Aid restrictions ‘hurting’ Palestinians

Mid-East Uncategorized

The Palestinian Anti-Terrorist Act passed by the US House of Representatives is preventing aid agencies reaching Palestinians burdened by poverty and hardship…

Since the Hamas victory in the elections, Israel has punished the Palestinian people by withdrawing valuable tax breaks, freezing wages to teachers, healthcare employees, policemen and other municipal workers, and by limiting entry through checkpoints that Palestinians need to access in order to be able to go to work.

The funding from the 'quartet' of international donors – the US, EU, UN, and Russia – hasn’t been delivered to the Palestinian people most in need, even though these countries and institutions pledged to deliver relief directly.

According to Sarah Malian of Christian Aid, NGO’s are experiencing severe difficulties in delivering aid to partner NGO’s in the region, and Christian Aid is also concerned at certain 'donors' using Palestinian NGO’s to effectively bypass the Palestinian Authority. 

She also adds that the EU have initiated a temporary aid mechanism to restore some support for Palestinian health services and has also guaranteed fuel supplies.

As of 20 June, 165,000 public service workers who depend on the Palestinian Authority for their wages have only received a fraction of their income, and this is having a knock-on effect on their purchasing power.

In tandem with this the PA’s inability to deliver vital aid to healthcare and education bodies because of the tightening of aid relief, has led the World Health Organisation to declare that the public health system is in danger of collapse. 

The Augusta Victoria Hospital, a vital resource to Palestinians in East Jerusalem is dangerously close to collapse due to its inability to pay staff and its bills, and if forced to shut its doors, will compound an already critical political and humanitarian crisis.

Despite an offer from several Arab states to fund these salaries, the relief hasn’t been applied as yet.

Dov Weisglass, an advisor to Israeli Prime Minister Ehud Olmert has asserted ominously: “The idea is to put the Palestinians on a diet, but not to make them die of hunger.”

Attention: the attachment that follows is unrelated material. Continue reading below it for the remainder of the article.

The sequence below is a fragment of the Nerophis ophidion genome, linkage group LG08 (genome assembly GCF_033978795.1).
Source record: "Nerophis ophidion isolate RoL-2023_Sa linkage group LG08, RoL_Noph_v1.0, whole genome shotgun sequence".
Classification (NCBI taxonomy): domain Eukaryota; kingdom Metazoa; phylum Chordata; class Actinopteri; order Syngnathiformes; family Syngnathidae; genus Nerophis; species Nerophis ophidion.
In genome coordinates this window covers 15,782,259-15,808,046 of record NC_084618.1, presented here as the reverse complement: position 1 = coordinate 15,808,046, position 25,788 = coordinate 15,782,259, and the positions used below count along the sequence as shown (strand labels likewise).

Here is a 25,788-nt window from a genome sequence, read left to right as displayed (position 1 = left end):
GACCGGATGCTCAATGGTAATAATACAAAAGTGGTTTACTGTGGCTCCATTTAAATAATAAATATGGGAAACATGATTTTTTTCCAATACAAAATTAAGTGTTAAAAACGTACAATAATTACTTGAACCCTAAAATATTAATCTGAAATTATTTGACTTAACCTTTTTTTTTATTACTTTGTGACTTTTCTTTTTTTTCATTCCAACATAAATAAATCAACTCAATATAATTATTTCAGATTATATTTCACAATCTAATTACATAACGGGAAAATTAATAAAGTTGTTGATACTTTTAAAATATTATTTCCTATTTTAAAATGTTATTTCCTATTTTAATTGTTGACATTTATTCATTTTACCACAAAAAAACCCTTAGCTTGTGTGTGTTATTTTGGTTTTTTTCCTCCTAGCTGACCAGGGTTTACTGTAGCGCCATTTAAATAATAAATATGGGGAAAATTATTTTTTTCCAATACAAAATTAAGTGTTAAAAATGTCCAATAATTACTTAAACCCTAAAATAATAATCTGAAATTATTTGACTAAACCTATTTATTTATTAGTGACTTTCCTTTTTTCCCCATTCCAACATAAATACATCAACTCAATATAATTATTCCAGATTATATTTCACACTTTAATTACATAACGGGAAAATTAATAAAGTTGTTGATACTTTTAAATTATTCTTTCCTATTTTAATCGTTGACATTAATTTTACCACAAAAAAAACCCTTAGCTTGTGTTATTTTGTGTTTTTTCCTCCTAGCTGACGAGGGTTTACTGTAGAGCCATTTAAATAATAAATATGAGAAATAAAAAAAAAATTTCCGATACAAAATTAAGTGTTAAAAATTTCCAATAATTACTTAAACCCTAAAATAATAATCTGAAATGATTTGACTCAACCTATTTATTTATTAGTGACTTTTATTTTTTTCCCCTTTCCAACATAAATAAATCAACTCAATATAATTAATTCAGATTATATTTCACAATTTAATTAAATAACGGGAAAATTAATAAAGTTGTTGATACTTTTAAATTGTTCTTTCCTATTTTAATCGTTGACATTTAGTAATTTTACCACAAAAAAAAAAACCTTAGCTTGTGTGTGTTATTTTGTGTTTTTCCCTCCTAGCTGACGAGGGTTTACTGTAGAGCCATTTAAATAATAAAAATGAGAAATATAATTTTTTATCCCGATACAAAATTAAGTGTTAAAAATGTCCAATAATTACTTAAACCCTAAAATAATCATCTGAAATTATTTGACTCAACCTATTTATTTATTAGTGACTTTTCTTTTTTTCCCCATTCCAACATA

This statement was made in relation to the withholding by the Israeli state of approximately 48 million euros per month due to the PA in collected taxes, which equates to half the Authority’s revenue. 

With half of the Palestinian population reliant on food aid, the growth of poverty even among employed workers is likely to lead to further violence in the region. 

Within the Gaza Strip, the closure of the Karni border crossing, through which much of the commercialisation flows, is creating huge difficulties in relation to freedom to markets, and is helping to create a situation where Palestinians have to join long lines to queue for bread.

According to Sarah Malian, the “stranglehold on the Palestinian economy is having a detrimental effect” on the Palestinian partner NGO’s that they support. 

Christian Aid recognises a number of recommendations: that neither Israel, nor indeed the PA have adhered to EU demands, but that 'conditionality' only rests with the Palestinians, and that the wrong message will be allayed to the world community that only democratic elections by approved parties will be backed internationally.

It states that in order to alleviate the growing poverty aid should be "administered immediately to those responsible for delivering it, particularly within healthcare and education, that “conditionality be applied impartially”, and that EU member states, including the UK and Ireland, insist that negotiations backed by UN laws and treaties and international law, and not measures adopted solely by the Israeli state, can bring meaningful peace to both camps."